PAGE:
This past week has been a race for cooking oil. A real, physical race to the supermarket in a desperate attempt to continue frying our empanadas (because we all know fried empanadas are so much better than baked ones. Admit it) before prices soar. Maybe you weren’t able to make it to the market before shelves were cleared out but you weren’t too upset because you thought, hey, I can cook with butter, no big deal. But that might not be possible either.
There is a butter shortage in Argentine supermarkets and the momentary shortage has hiked up prices.
While butter is following oil off our supermarket’s shelves, their absences stem from different causes. The president of the Chamber of Small Dairy Businesses, Pablo Villano, has attributed the butter shortage in part to lower prices being paid to producers at the beginning of the year, which discouraged dairy production.
Villano also attributed the butter scarcity to the autumn climate in the provinces of Cordoba and Santa Fe, which led to a drop in production and unfortunately, when dairy production drops, butter suffers the most. We thought the worst part about this year’s funky climate was that winter was actually cold, but now we don’t even have butter to take comfort in these dark and grey times.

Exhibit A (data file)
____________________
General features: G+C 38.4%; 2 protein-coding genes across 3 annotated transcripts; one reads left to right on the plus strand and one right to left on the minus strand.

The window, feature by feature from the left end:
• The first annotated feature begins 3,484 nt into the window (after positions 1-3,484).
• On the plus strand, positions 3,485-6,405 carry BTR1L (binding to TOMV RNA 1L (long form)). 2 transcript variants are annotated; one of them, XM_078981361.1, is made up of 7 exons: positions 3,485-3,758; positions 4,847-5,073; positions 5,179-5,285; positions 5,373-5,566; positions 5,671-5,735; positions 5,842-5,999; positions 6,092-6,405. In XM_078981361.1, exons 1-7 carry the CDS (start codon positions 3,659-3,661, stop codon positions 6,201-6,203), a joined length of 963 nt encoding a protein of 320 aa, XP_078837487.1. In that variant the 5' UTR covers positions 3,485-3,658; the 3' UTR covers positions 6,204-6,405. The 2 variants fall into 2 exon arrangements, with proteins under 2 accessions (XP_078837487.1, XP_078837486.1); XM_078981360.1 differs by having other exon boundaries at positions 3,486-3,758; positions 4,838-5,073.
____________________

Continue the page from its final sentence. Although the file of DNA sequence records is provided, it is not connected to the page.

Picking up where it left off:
To avoid this in the future, Villano said that dairy production “will have to be regulated come spring.”
However, we may not have to endure too may days of naked toast. The president of Free Consumers, Héctor Polino, told TN that the normal supply of butter should normalize in a few days but advised consumers to hold off buying butter in this, hopefully short, moment of scarcity.